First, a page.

Saturday, September 29, 2007

Lifecasting will be Prevalent, and has a Down-To-Earth Future

Lifecasting is one of those things that is interesting on a theoretical, academic, political, and artistic level. Yet, right now, it's pretty boring in "real life."

But there is a big bourgeois, commercial opportunity coming for lifecasting, and with that will come low prices, ubiquity, and all sorts of new content also relevant to the avant-garde. In the same way that cellphone cameras now catch politicians off guard and police beating protesters, the surveillance (sousveillance?) society will take a quantum leap forward.

Walgreen's sells a low-end USB web cam for $14.99 today, and for well under $100 one can get a higher-end unit. I predict that in 2-5 years, I'll be able to drop $40 in Walgreen's and get a wearable cam/mic with an 8-ounce belt-clip battery that will plug in to my cell phone ... and I'm in the game with

This is not live-without-a-net futurism here, either. I'm making a modest argument by extrapolation on the hardware side. The original rig was a hassle to put together with today's technology. The biggest challenges involved upstream mobile bandwidth, battery power, and data compression.

With EVDO Rev B, HSUPA, and WiMAX, bandwidth looks to be less of a problem than giving customers a reason to buy it. As MPEG-2 fades away in favor of MPEG-4 flavors like H.264 and 3GP, cheap hardware compression is already becoming less of an issue. In fact, many of today's low-end smartphones are most of the way there in terms of a basic lifecasting rig. Battery power will remain an issue for anyone wanting to go live 24/7. But for a few hours at a time, several ounces of lithium-ion will keep the camera, compressor, and radio humming.

So what are the bourgeois, commercial applications?

  • Conferences: organizers won't love broadcasts of the content, but, at least in tech, they are desperate to find some way to keep the shows compelling. I can see a lot of organizations sending one delegate to lifecast while others back home watch and interact, including talking to vendors, visiting hospitality suites, etc.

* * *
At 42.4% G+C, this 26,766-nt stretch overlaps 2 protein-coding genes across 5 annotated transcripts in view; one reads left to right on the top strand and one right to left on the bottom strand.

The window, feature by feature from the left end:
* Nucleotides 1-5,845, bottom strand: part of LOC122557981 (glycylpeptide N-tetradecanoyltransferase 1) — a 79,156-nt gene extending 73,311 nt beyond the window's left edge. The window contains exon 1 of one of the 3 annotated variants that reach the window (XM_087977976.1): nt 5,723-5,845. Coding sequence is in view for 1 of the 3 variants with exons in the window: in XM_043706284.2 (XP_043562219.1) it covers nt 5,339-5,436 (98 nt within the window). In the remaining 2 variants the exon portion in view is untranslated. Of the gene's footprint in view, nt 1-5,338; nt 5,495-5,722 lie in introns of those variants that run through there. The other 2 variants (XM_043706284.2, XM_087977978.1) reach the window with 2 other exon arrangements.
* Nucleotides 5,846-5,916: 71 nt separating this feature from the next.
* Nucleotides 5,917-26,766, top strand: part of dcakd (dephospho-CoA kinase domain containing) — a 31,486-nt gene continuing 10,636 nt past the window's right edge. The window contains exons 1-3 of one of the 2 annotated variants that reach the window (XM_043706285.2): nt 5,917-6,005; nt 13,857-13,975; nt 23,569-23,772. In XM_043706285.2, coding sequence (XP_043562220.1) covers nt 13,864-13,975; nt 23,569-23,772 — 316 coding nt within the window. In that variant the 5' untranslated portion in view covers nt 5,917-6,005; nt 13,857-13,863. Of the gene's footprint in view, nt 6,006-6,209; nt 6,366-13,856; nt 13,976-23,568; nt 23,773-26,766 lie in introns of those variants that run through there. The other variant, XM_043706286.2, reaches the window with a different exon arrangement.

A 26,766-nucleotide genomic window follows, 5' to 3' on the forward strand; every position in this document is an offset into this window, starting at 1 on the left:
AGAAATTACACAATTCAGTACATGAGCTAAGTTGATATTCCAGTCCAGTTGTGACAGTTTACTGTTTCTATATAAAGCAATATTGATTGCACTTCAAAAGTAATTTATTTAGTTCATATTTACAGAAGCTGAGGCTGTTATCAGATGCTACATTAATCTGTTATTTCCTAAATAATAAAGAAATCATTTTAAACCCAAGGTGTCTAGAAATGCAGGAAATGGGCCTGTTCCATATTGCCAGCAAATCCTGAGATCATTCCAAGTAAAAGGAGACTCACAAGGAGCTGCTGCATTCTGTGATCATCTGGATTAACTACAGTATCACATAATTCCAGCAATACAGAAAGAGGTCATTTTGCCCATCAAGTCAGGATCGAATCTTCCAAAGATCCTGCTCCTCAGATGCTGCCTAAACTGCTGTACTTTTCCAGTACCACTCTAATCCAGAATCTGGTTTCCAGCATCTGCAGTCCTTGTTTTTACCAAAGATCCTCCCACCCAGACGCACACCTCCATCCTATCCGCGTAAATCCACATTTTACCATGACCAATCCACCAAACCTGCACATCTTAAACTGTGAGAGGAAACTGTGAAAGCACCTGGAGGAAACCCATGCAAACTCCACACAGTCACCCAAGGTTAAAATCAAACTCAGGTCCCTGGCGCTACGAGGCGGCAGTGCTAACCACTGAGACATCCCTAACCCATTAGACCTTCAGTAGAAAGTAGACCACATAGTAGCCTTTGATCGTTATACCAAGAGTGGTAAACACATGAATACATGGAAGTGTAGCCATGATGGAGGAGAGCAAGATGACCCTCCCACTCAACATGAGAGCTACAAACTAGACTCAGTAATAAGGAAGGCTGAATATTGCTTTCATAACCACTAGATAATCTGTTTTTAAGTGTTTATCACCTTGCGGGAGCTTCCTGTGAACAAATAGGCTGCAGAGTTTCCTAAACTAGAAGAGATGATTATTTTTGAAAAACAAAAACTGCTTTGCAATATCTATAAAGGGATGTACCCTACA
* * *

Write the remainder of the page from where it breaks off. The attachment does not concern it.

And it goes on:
• Meetings: an interactive lifecast of a remote meeting would be a more productive way to participate than just a conference call or even a traditional web/videoconference.
  • Social events: suppose your school reunion is far away and not nearly exciting enough to make the trek. But a friend who lives in the area goes, and you can ride along via lifecast? That could be a riot. And if it isn't, just close the browser.
  • Education: how cool would it be sit in on some virtual flight lessons, tuned in to a lifecast from a CFI giving a real student a real lesson.
  • Remote Personal Assistant: Instead of a worrying about wearable computers with smarts, you go about your business while a remote assistant tracks your lifecast. Need directions? a pickup line? a reservation? instant info on anything? Your assistant, sitting somewhere comfortable with easy access to all things cyber can do the virtual legwork and send you what you need in real time.

The monetization platform is already here, as early adopters have jumped out ahead. Phone hardware (which will serve as the workhorse for the system, just as it does now for millions of phone-cam snapshots, videos, and mms messages) is moving at a rapid pace. That just leaves a few more parts to design and sell to complete the picture. With the amounts of VC money flowing today, I don't see that last part as a problem.

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